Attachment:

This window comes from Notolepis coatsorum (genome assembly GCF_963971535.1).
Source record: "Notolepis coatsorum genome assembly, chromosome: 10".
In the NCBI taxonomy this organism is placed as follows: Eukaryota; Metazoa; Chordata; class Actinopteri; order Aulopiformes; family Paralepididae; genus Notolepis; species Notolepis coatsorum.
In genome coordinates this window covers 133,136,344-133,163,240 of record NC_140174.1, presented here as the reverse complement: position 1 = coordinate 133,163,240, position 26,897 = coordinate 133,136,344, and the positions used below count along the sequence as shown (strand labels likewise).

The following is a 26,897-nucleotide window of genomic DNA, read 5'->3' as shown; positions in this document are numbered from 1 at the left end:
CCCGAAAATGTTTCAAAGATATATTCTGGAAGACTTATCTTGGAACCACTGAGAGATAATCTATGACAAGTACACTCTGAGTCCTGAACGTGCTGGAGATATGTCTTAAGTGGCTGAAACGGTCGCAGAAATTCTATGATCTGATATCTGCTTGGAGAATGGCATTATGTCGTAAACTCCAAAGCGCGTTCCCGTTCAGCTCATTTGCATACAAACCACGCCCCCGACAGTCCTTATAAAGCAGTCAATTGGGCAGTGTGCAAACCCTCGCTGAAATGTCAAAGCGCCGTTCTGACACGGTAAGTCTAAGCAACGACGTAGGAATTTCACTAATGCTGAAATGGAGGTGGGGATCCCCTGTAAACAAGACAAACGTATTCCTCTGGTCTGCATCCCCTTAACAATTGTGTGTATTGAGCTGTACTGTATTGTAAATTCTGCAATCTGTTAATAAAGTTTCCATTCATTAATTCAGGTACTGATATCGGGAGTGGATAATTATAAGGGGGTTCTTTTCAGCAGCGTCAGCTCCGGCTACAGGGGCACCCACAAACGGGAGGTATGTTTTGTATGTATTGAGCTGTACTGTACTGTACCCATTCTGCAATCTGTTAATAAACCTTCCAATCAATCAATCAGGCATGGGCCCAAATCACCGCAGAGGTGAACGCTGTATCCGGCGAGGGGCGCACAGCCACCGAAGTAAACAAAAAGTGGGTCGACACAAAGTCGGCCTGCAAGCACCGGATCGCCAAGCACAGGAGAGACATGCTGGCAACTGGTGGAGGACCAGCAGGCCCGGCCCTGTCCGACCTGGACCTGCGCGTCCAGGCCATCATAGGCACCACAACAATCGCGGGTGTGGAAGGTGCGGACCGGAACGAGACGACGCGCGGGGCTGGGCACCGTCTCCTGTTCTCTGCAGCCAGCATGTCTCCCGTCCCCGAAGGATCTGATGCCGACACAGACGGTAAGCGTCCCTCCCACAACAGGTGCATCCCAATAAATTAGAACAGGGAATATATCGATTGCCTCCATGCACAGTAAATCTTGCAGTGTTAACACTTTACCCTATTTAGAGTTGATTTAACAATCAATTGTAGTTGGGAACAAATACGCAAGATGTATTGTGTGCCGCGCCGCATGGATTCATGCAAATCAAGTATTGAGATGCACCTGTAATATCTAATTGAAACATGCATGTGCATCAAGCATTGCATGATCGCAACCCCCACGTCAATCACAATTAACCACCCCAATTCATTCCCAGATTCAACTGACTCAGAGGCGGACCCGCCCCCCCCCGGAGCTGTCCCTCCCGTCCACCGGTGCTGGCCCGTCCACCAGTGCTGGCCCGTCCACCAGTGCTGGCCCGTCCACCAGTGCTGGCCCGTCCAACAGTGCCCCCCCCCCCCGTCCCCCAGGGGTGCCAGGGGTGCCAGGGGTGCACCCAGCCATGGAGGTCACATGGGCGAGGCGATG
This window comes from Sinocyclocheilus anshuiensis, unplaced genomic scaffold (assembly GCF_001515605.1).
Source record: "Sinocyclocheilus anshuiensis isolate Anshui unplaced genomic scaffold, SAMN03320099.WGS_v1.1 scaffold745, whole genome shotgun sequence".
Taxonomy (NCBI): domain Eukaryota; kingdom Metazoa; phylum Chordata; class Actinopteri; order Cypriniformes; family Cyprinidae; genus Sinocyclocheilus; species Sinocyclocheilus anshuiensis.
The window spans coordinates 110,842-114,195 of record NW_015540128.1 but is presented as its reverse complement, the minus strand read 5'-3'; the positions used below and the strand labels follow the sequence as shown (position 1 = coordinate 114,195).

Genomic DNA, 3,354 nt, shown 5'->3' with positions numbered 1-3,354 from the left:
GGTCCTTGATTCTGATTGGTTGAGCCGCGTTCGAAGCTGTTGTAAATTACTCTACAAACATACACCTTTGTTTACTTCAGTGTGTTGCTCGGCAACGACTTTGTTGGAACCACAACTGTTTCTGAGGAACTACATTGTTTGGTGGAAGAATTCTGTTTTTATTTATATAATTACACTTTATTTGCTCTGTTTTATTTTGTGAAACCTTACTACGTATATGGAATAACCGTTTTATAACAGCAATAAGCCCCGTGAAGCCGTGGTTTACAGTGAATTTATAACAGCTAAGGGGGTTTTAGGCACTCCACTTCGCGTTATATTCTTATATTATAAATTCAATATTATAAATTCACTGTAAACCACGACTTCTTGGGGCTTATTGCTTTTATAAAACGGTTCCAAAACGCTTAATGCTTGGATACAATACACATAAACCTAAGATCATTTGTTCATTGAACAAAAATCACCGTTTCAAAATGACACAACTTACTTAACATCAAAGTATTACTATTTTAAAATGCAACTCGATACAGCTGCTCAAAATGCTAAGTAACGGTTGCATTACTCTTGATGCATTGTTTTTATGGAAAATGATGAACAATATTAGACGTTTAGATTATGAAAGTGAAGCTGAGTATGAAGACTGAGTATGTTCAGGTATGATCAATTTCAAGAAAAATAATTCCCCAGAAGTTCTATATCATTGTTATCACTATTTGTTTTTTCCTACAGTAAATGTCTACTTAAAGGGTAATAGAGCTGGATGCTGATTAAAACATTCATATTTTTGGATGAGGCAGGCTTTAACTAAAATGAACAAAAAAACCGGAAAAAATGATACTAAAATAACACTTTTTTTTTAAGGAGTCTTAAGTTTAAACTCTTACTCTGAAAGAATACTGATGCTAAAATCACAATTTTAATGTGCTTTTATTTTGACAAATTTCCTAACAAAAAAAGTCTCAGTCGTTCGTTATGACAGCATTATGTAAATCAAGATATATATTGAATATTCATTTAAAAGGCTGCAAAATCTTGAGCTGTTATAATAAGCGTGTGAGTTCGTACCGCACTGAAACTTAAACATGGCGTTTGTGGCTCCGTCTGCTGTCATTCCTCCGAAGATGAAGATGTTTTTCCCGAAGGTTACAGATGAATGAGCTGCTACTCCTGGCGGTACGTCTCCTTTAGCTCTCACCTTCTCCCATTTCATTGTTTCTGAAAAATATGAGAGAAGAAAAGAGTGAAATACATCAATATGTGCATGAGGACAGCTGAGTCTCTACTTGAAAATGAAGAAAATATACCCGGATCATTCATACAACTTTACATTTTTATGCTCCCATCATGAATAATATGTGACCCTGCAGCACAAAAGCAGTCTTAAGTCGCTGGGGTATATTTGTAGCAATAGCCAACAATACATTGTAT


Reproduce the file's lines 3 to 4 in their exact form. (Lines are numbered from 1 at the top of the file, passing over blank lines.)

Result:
In the NCBI taxonomy this organism is placed as follows: Eukaryota; Metazoa; Chordata; class Actinopteri; order Aulopiformes; family Paralepididae; genus Notolepis; species Notolepis coatsorum.
In genome coordinates this window covers 133,136,344-133,163,240 of record NC_140174.1, presented here as the reverse complement: position 1 = coordinate 133,163,240, position 26,897 = coordinate 133,136,344, and the positions used below count along the sequence as shown (strand labels likewise).